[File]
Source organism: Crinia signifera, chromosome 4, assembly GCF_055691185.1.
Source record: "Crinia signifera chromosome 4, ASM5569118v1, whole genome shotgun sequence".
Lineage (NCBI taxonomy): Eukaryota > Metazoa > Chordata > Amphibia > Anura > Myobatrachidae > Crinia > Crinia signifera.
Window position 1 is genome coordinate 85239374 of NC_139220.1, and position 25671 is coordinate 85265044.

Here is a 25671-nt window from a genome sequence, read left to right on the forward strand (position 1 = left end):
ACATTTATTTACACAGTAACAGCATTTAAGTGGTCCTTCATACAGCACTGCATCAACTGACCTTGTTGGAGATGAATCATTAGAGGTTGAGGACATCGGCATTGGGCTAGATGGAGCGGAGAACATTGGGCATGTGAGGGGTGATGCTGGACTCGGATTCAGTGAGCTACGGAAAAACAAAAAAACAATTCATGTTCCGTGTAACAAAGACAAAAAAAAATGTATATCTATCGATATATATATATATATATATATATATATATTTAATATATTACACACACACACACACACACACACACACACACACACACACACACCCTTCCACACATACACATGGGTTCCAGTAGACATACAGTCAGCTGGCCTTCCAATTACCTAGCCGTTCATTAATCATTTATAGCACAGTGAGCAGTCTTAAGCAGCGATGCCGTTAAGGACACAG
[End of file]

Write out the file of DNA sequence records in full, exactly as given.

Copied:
Source organism: Crinia signifera, chromosome 4, assembly GCF_055691185.1.
Source record: "Crinia signifera chromosome 4, ASM5569118v1, whole genome shotgun sequence".
Lineage (NCBI taxonomy): Eukaryota > Metazoa > Chordata > Amphibia > Anura > Myobatrachidae > Crinia > Crinia signifera.
Window position 1 is genome coordinate 85239374 of NC_139220.1, and position 25671 is coordinate 85265044.

Here is a 25671-nt window from a genome sequence, read left to right on the forward strand (position 1 = left end):
ACATTTATTTACACAGTAACAGCATTTAAGTGGTCCTTCATACAGCACTGCATCAACTGACCTTGTTGGAGATGAATCATTAGAGGTTGAGGACATCGGCATTGGGCTAGATGGAGCGGAGAACATTGGGCATGTGAGGGGTGATGCTGGACTCGGATTCAGTGAGCTACGGAAAAACAAAAAAACAATTCATGTTCCGTGTAACAAAGACAAAAAAAAATGTATATCTATCGATATATATATATATATATATATATATATATTTAATATATTACACACACACACACACACACACACACACACACACACACACACACCCTTCCACACATACACATGGGTTCCAGTAGACATACAGTCAGCTGGCCTTCCAATTACCTAGCCGTTCATTAATCATTTATAGCACAGTGAGCAGTCTTAAGCAGCGATGCCGTTAAGGACACAG